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New 'safe syringe disposal' drop box sites coming to Lewiston

City councilors approved the 15 new receptacles at Tuesday night’s meeting, adding Lewiston to the growing list of cities across the country opting to do so.

LEWISTON, Maine — Lewiston will join the growing list of cities across the nation installing safe syringe disposal drop boxes after city councilors voted 4-2 in favor of a proposal Tuesday night.

The proposal will add 15 'safe syringe disposal' drop boxes around the city through grant money provided by Tri County Mental Health Services.

These containers offer a safe alternative for those looking to get rid of dirty needles, many times used to inject drugs.

"There are a lot of calls for folks that have had overdoes, repeat overdoses… folks that they have found in different areas of the city, needles that they have come across in puclic areas," Jessica Michaud said. Michaud is the Chief Program Officer for Tri County Mental Health Services. "So, this is one low barrier piece that we could really make a difference in providing a service to the area… where if folks aren’t ready to seek treatment, they can at least, you know, expose of the articles they are using."

The proposal came after a first responders and other community leaders heard on a daily about discarded needles in parks and other areas families frequent.

Those at Tri County believe sites like this not only decreases the chance of others being exposed to contaminated needle but, when paired with other services, increase the chances of those with a substance abuse disorder of getting the help they need.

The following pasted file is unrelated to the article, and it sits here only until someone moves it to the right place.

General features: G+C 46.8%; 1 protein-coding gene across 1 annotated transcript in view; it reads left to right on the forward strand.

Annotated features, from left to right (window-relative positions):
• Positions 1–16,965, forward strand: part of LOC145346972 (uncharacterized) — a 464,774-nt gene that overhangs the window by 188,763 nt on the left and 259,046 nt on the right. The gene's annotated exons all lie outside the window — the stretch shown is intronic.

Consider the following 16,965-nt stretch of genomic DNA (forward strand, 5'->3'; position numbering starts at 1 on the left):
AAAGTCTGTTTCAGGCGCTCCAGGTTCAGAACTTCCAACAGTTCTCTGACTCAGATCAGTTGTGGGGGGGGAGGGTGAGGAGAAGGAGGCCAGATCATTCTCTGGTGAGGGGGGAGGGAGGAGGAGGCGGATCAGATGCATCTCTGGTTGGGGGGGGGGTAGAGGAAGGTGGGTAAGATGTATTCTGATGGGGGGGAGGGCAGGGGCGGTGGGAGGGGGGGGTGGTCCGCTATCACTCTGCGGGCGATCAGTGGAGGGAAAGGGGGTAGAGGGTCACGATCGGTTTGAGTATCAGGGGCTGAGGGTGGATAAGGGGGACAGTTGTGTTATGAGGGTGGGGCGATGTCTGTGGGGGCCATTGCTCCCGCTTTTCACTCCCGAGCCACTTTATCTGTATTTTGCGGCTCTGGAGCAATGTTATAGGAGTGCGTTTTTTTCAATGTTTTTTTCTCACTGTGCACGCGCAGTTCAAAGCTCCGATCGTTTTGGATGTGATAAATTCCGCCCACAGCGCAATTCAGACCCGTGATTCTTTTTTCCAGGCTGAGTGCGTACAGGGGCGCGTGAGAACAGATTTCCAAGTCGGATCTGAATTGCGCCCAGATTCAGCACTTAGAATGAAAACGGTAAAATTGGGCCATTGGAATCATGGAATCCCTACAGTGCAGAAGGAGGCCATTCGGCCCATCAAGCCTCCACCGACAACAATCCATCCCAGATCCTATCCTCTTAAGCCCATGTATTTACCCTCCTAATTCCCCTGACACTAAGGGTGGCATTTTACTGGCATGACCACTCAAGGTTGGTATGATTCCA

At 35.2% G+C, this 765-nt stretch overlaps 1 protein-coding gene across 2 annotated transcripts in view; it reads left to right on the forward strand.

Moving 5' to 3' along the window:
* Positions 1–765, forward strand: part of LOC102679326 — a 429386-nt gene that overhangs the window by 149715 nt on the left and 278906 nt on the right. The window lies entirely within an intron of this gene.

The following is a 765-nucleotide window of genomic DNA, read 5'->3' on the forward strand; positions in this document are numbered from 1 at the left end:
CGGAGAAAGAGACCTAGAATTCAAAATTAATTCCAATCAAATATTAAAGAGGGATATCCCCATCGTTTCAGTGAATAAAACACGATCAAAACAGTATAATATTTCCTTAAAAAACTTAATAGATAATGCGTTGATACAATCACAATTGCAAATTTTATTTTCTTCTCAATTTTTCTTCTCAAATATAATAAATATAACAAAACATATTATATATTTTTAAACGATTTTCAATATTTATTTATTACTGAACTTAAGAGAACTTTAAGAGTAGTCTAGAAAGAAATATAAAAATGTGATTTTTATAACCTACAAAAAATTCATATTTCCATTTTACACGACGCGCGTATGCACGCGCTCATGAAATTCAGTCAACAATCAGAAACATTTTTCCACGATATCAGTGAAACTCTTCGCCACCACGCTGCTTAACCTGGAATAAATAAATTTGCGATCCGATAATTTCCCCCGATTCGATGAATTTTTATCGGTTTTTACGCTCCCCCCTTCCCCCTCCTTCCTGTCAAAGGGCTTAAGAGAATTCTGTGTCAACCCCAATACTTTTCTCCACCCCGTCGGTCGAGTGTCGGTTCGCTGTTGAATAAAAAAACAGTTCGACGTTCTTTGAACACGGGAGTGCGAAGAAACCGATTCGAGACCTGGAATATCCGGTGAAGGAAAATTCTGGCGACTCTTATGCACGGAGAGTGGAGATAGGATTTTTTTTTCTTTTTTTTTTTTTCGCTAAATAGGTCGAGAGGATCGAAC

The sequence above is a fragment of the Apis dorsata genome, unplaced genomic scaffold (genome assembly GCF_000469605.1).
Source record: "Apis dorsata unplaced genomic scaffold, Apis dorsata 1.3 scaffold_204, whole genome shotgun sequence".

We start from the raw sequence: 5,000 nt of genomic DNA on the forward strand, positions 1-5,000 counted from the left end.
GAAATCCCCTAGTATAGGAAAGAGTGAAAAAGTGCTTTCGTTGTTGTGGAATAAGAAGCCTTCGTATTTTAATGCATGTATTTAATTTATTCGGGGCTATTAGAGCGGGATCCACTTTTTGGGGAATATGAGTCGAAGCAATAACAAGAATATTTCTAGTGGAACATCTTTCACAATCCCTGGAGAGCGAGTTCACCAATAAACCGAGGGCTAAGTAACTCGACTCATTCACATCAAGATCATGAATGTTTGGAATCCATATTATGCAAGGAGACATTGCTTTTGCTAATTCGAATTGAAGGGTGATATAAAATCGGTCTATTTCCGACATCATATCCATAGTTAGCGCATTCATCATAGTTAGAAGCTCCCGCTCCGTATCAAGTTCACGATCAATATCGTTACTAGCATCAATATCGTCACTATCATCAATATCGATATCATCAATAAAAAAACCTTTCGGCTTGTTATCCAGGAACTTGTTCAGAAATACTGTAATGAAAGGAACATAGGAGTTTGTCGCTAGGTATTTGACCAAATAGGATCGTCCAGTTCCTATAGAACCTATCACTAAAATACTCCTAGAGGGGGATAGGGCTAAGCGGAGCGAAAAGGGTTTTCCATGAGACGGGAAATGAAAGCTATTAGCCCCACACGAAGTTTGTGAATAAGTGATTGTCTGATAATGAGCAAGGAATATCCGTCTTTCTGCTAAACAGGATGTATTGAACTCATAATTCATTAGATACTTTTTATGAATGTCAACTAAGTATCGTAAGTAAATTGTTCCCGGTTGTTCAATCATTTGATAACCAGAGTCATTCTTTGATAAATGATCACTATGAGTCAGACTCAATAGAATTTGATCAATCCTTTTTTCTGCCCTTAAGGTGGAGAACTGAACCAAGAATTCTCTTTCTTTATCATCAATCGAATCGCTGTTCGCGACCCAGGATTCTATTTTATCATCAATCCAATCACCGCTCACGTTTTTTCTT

A handful of residents at Tuesday nights meeting spoke on the issue. It came with mixed reviews, including questions like what kind of message do these receptacles send to children or those visiting the town? They felt this would only enable an already growing problem.

Others disagreed completely, saying while we need to be 'tough' on offenders, this is really about public safety.

A majority of councilors agreed this is a step in the right direction and said there is no harm in trying if the results could mean saving lives.

"This is strictly for disposal, it's in areas where we have seen needles on the ground... where children and animals and other folks are interacting with them on a daily basis and this gives us a safe space to dispose of them," Lewiston's Mayor, Kristen Cloutier said. "And I think it's important to remember that this is really a pilot program, this gives us the opportunity to see if this is working... and if it is, we keep going, if it isn't, we dial back."

The list of 15 locations is expected to be re-evaluated to make sure the locations are the best spots for the receptacles. Mayor Cloutier says first responders and other community leaders will have the final say on that. A final list is expected in the coming weeks.

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